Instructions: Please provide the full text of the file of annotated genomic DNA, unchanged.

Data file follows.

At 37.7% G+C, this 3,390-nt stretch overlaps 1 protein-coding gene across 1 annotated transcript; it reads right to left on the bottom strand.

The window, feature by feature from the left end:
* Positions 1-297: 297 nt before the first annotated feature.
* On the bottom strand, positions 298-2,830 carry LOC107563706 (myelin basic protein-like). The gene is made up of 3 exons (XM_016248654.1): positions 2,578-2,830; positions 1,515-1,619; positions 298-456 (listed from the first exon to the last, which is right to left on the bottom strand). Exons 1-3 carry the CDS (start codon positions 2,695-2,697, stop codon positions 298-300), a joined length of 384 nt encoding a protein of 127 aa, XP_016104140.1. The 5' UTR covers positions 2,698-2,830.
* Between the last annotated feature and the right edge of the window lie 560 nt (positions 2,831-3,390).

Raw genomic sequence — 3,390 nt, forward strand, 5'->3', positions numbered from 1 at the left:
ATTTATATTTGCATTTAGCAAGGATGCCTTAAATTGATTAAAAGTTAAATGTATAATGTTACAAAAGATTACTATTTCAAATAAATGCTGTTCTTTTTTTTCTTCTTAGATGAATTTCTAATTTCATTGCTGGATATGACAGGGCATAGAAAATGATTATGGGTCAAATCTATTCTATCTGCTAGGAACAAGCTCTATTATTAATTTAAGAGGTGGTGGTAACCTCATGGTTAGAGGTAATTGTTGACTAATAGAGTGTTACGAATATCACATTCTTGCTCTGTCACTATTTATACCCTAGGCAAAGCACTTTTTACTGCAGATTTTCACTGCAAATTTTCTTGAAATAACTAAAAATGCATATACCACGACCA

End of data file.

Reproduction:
At 37.7% G+C, this 3,390-nt stretch overlaps 1 protein-coding gene across 1 annotated transcript; it reads right to left on the bottom strand.

The window, feature by feature from the left end:
* Positions 1-297: 297 nt before the first annotated feature.
* On the bottom strand, positions 298-2,830 carry LOC107563706 (myelin basic protein-like). The gene is made up of 3 exons (XM_016248654.1): positions 2,578-2,830; positions 1,515-1,619; positions 298-456 (listed from the first exon to the last, which is right to left on the bottom strand). Exons 1-3 carry the CDS (start codon positions 2,695-2,697, stop codon positions 298-300), a joined length of 384 nt encoding a protein of 127 aa, XP_016104140.1. The 5' UTR covers positions 2,698-2,830.
* Between the last annotated feature and the right edge of the window lie 560 nt (positions 2,831-3,390).

Raw genomic sequence — 3,390 nt, forward strand, 5'->3', positions numbered from 1 at the left:
ATTTATATTTGCATTTAGCAAGGATGCCTTAAATTGATTAAAAGTTAAATGTATAATGTTACAAAAGATTACTATTTCAAATAAATGCTGTTCTTTTTTTTCTTCTTAGATGAATTTCTAATTTCATTGCTGGATATGACAGGGCATAGAAAATGATTATGGGTCAAATCTATTCTATCTGCTAGGAACAAGCTCTATTATTAATTTAAGAGGTGGTGGTAACCTCATGGTTAGAGGTAATTGTTGACTAATAGAGTGTTACGAATATCACATTCTTGCTCTGTCACTATTTATACCCTAGGCAAAGCACTTTTTACTGCAGATTTTCACTGCAAATTTTCTTGAAATAACTAAAAATGCATATACCACGACCA